Once upon a time old magazines dancing in the wind. Suddenly, a mouse; and then a whole civilization running towards its inevitable destiny, while a super8 camera searches for a lost love. ...
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Once upon a time old magazines dancing in the wind. Suddenly, a mouse; and then a whole civilization running towards its inevitable destiny, while a super8 camera searches for a lost love. Plastic waste has now reached a point where not even the most distant beaches are safe. Written by
For me, it's uneven to watch short animated films. What i care for is narrative, supported by images, or the other way around, images that support a narrative, that can (and in fact is most of the times) an excuse to build an engagement towards images. This last situation is what Hitchcock called "pure cinema". It engages.
With real action short films, usually the background of its makers is rooted on cinema, so we have all sorts of experimentation on the form, not merely on the images as metaphors, or as visual sweets. But animated short films is a field where many backgrounds converge.
This film does have a narrative, but it's used merely as an excuse to develop the images not as "pure visual cinema" as Hitchcock defined it, instead as a plastic artist would model them. The focus is on how the combination of computer related objects and pre-digital age objects function as a visual whole. Of course there's a story, about an old 8mm camera that struggles to survive in a world of (already obsolete) digital era objects, that take over and build a new filled world. Of course that story supports a metaphor of modern times vs old ways. But what they wanted, what took their sleep, is the shape of this world.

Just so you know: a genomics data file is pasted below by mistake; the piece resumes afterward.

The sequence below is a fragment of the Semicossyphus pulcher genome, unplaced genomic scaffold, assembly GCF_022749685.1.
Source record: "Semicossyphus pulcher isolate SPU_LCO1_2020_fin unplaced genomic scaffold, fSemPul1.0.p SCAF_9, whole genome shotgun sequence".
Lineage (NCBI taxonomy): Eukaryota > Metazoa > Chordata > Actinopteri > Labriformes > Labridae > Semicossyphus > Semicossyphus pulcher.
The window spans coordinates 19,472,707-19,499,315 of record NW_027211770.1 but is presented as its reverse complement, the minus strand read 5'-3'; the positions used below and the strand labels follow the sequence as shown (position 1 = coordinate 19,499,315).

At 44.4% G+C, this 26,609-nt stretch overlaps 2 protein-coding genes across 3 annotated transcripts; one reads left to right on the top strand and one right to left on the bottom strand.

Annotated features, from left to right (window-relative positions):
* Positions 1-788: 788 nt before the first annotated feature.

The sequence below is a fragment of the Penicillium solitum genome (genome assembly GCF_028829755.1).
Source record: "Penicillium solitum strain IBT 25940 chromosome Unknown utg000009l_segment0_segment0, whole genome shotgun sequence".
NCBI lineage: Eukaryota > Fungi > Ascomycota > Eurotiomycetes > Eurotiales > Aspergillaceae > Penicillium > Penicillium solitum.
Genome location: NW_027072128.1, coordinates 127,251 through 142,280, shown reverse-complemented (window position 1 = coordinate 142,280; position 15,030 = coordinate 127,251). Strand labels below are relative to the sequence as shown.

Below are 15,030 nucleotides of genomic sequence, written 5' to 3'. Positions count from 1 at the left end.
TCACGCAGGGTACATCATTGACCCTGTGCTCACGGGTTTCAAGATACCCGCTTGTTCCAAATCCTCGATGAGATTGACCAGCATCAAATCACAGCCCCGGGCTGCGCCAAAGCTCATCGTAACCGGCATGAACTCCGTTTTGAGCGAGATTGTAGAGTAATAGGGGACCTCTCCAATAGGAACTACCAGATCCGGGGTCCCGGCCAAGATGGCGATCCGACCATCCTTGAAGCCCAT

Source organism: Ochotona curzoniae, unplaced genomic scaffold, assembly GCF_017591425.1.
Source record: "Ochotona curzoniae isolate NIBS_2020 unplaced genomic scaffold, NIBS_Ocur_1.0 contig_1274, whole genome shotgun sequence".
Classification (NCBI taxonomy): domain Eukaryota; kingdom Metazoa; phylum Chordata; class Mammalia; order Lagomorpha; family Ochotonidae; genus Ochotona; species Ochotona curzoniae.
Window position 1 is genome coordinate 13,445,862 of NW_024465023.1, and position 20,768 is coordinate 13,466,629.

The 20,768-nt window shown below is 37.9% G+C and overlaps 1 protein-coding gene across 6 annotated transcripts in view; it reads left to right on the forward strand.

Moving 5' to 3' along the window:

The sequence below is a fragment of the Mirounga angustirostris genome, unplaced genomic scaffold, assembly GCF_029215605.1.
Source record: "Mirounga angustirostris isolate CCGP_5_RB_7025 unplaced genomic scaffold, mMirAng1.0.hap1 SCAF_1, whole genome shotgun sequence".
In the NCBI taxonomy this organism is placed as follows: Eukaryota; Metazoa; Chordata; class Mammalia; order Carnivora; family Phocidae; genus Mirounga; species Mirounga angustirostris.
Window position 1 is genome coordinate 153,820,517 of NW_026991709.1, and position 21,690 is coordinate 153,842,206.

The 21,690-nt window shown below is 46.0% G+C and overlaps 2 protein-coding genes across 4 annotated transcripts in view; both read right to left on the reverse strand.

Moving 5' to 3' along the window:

I'm OK with that, and i think this film has its own power, and visual interest. But invested in cinema, and i have trouble filing this very good animation under that file.
My opinion: 3/5
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